But as I think about the part my mother has played in my life, here are some things I do remember:

Vacations where she went horseback riding and we went hiking to find a green sand beach. Recitals, and plays, art shows, and book signings where I never felt like I was in a room full of strangers because her face was in the crowd. Learning to bake cookies and cakes because she made it look so magical. Being the only kid in school with a corduroy alligator costume for Halloween, specially made by her mother. Having her to always make chicken soup for me when I was sick. Her letting me go away to horseback riding camp, even though I came home smelling like a barn. Convincing me that life really would get better after high school, and that bullies are stupid and not worth your time. Her car turning the corner as she picked me up from school every day, while my friends all took the bus. Driving 800 miles to help me move into a dorm, and coming back to take me home in the summer, our car so full of my stuff that she could barely see out the back. Having birthday parties for me at the bowling alley with a magician. Taking brownies and cakes to all of my teachers at the end of the school year, and telling them how much she appreciated them.


She’s taught me more than I can say, but here are just a few:


1. You really can do anything you set your mind to. And you’re capable of more than you think you are.

2. The difference between a size 12 and a size 14 is a seam of 3/8″. Going up a size to wear that pencil skirt really shouldn’t ruin your day. If you look good, you look good. Size means nothing.

3. If you put a cake in the oven and then slam the kitchen door, that cake will fall. But everyone will still eat it, because it will taste just as delicious, no matter the state it’s in.

4. You have to stand up for yourself in this world because if you don’t, no one else will either. You really do teach people how to treat you.

5. The best things really are worth waiting for.

6. The secret to the world’s best cornbread is sour cream.

7. Real friendships span decades and thousands of miles. But you have to be willing to pick up the phone.

8. The fastest way to meet your neighbors is to set your chimney on fire. The easiest way to accomplish this is to toss all of your dried Christmas greenery into the fireplace at once.

9. You are your own worst enemy, and you should really give yourself a break. That way you can get on with accomplishing all those incredible things you’re capable of.

10. Don’t buy shoes a half size too small, no matter how cute they are. You’ll only wear them once, and they’ll make the nail on your pinky toes fall off.

11. It’s better to regret something that you did than something you were afraid to do.

12. Happiness shared is doubled. Sadness shared is halved.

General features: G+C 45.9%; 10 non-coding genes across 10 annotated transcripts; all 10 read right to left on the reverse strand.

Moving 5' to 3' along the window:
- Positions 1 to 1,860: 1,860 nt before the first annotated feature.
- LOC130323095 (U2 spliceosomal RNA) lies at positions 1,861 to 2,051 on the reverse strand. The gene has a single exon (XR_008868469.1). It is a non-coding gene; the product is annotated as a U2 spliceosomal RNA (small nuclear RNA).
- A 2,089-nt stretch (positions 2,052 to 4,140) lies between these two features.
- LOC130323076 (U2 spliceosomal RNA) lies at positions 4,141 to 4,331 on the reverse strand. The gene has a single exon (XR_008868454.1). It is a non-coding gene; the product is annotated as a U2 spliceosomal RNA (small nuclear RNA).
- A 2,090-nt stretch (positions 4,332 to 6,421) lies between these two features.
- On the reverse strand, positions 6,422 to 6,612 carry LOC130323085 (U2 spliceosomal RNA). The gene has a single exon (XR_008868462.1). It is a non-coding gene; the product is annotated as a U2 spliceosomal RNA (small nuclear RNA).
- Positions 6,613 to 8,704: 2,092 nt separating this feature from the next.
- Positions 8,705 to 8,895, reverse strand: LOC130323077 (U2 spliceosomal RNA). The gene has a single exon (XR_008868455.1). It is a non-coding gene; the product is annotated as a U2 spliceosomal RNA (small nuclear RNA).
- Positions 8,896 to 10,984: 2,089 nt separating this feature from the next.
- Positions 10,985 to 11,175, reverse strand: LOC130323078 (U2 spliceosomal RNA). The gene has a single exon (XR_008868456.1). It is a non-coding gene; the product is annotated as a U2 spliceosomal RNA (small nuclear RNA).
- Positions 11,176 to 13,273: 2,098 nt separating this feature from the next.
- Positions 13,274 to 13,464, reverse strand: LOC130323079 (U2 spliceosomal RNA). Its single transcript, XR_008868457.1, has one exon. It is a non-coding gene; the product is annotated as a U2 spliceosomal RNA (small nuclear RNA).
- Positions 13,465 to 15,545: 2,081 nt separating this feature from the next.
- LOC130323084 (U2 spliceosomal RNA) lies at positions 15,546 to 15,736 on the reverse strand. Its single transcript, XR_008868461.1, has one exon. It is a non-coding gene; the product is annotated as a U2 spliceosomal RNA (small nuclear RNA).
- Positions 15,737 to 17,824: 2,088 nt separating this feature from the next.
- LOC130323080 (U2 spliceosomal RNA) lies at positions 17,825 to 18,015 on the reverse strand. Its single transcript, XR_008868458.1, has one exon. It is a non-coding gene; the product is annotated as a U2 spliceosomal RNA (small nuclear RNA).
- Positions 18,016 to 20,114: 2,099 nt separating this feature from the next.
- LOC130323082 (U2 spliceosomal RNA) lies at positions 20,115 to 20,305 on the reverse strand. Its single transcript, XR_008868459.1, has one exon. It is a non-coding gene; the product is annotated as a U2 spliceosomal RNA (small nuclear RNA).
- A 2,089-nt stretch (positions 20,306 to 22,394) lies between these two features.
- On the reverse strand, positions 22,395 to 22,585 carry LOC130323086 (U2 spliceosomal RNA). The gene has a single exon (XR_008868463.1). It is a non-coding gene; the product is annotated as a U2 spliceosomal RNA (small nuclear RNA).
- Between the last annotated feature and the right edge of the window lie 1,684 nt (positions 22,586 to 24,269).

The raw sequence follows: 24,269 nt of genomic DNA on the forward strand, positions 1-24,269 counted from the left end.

13. Do nice things for people–no matter how small you think those things might be. They matter more than you think.

14. It’s never too late to improve your quality of life.

15. Try something new once in a while. See # 11.

16. Those things that seem so hopeless late at night…they won’t seem as bad in the morning.

17. Don’t go to bed angry at someone you love.

18. A little Motown heals a lot. Chicken soup heals the rest.

19. Don’t let anybody tease your hair. Even for a wedding.

20. Be grateful. And every so often, make lists of the things you’re thankful for. It makes a difference.




All Aboard the Chick Lit Love-Hop



This week I’m delighted to be part of the #ChickLitLove Hop on Facebook


What’s the Love Hop, you ask? Join 48 chick lit and romantic comedy authors in celebrating friendship and romance as we celebrate Galentine’s Day on February 13 and Valentine’s Day on February 14 with giveaways, freebies, and entries for the chance to win the grand prize of a SpaFinder gift certificate.

Feb 13 is Galentine’s Day, in which our heroines send and receive valentines from their best girl friends. On Feb 14, you’ll see valentines that our favorite heroines send to or receive from their loves. Check out the #ChickLitLove Hop’s Event Page to see each day’s featured authors and giveaways!


Enter to win both books in the Bayou series


My giveaway begins Feb 13, my day to be featured on the hop. I’ll choose five winners on Feb 15 that will each receive BOTH novels in my Bayou series in eBook format. To enter, simply visit my Facebook author page and enter the Rafflecopter giveaway.


Bonus! If you sign up for my author newsletter on the right side of your screen here, you can get my free award-winning short story called “Beneath Our Skin.” (It’s perfect to read during your commute or on your lunch break). Good luck and happy reading!